Though the sociological and psychological effects on the victims and the society are not immediately transmutable into Naira and Kobo, with the passage of time they do. For instance, victims of kidnapping could deal with prolonged trauma which could affect their productivity in the work place. This would translate into increased resourcing and operational costs for employers.

The figure of $18.34 million given by SBM to my mind is at best a modest estimation. This is perhaps due to the fact that these figures are derived from few verifiable sources like the victims’ families and even security agencies. It is however also true that many cases go unreported, so if these unreported cases are factored into such estimations, the figures would likely be 10 times higher. Assuming that the sum of $18.34 million amounts to the actual losses incurred by victims’ families through payments of ransom, at the current official exchange of $1 to N380; this sum amounts to N6,969,200,000.00. This figure dwarfs the N5billion monthly Internally Generated Revenue (IGR) of a State like Kaduna State (which incidentally has witnessed increasing cases of students’ abduction).

The United Nations Trade Conference on Trade and Development (UNCTAD) reported a decline of $1.2 billion worth of FDI into Nigeria in 2020 owing to the corona virus pandemic. Adding the scourge of kidnapping to this mix portends further woes for an ailing economy craving for FDI.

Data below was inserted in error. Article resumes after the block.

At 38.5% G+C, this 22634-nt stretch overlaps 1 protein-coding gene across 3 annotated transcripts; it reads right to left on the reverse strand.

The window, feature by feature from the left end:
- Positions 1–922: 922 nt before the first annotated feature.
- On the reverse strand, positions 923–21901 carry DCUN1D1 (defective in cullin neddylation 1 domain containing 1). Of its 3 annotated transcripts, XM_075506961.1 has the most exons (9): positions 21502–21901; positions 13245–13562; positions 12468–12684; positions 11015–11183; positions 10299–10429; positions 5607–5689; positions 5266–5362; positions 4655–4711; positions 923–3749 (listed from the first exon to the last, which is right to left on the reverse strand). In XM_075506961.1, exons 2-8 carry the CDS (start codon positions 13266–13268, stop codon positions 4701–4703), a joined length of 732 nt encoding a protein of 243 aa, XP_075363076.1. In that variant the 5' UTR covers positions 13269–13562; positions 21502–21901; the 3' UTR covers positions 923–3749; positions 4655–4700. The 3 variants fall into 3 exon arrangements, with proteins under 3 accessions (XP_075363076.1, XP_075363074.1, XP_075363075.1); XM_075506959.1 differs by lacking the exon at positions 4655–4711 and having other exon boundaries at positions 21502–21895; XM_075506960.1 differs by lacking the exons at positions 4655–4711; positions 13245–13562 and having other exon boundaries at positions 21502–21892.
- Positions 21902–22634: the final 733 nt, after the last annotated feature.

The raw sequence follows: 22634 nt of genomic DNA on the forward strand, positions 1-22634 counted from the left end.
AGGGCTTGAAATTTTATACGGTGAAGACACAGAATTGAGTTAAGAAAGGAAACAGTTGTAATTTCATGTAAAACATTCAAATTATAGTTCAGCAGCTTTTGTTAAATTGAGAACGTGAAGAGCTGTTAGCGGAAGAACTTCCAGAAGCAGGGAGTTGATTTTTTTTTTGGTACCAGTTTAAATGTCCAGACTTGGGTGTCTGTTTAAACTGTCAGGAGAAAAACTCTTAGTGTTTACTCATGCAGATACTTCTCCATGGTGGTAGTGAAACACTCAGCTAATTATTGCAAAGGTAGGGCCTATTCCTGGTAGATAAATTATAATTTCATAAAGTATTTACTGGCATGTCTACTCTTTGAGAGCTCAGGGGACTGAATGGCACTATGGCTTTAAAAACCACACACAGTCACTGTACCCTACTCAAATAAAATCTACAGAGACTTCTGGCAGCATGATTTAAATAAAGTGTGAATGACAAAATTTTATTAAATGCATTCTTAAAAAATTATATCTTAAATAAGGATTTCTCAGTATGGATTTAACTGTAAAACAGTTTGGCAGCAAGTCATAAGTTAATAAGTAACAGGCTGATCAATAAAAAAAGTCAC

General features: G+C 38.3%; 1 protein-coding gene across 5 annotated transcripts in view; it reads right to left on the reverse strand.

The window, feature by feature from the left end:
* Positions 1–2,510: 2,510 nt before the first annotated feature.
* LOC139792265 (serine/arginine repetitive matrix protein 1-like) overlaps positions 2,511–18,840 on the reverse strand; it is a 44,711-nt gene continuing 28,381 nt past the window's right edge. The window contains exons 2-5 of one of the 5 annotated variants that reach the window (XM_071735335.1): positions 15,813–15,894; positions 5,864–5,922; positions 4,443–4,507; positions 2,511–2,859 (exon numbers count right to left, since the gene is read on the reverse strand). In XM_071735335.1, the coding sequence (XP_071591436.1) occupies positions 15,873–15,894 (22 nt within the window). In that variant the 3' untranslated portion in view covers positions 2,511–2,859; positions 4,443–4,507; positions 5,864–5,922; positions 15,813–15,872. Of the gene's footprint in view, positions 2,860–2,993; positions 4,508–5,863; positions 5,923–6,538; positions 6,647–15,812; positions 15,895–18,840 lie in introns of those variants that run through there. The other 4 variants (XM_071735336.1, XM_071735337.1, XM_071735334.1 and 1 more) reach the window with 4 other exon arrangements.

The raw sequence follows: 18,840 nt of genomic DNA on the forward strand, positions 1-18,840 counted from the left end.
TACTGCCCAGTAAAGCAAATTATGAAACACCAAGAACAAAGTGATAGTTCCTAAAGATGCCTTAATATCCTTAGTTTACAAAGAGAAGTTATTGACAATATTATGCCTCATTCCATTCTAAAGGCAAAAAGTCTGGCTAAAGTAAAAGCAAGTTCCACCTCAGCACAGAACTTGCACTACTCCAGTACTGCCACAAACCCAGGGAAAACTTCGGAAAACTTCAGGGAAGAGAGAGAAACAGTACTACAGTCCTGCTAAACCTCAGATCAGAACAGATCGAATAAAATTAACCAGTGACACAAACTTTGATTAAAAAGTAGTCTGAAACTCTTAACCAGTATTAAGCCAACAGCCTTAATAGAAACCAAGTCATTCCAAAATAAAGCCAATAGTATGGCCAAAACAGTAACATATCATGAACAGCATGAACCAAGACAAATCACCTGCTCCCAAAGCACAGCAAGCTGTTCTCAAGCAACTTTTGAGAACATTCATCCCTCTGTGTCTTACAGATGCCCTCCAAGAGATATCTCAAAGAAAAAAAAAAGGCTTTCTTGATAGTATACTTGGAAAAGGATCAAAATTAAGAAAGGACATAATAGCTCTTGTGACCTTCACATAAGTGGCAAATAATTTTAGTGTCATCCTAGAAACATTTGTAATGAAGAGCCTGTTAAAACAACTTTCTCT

At the risk of sounding pessimistic, it seems the Federal Government has run short of ideas on how to nip this scourge in the bud. Sadly, this national malaise would continue to haemorrhage our economy. As unpleasant as it to think about it or even mention it, yours truly argues that it is time insurance companies’ step-in and offer mitigating solutions; after all insurance companies exist to mitigate losses which could occur from different mishaps. A suitable insurance policy for this situation would be a Kidnap and Ransom Policy. This is a specialty crime coverage that protects against financial losses that arise when an insured person is threatened with kidnap, extortion or illegal detention.

A peek into the websites of the top insurance companies in Nigeria revealed that none offers a kidnap and ransom policy. Though Nigeria’s Insurance Penetration Rate (IPR) has remained abysmal over the years, the present scourge of kidnapping for ransom presents an opportunity for insurance companies to fashion out kidnap and ransom policies that would be affordable to all classes of Nigerians.

Individuals, families and organizations would do well to key into such policies. For those who can afford, enrolling into such policies would cushion any financial loss that may occur in the event that such an unfortunate event happens. These days you see worrisome sights in the social media of victims’ families and friends soliciting for funds to pay ransom demands. How did we get here?
–––Ambi, Legal Practitioner, wrote from Kaduna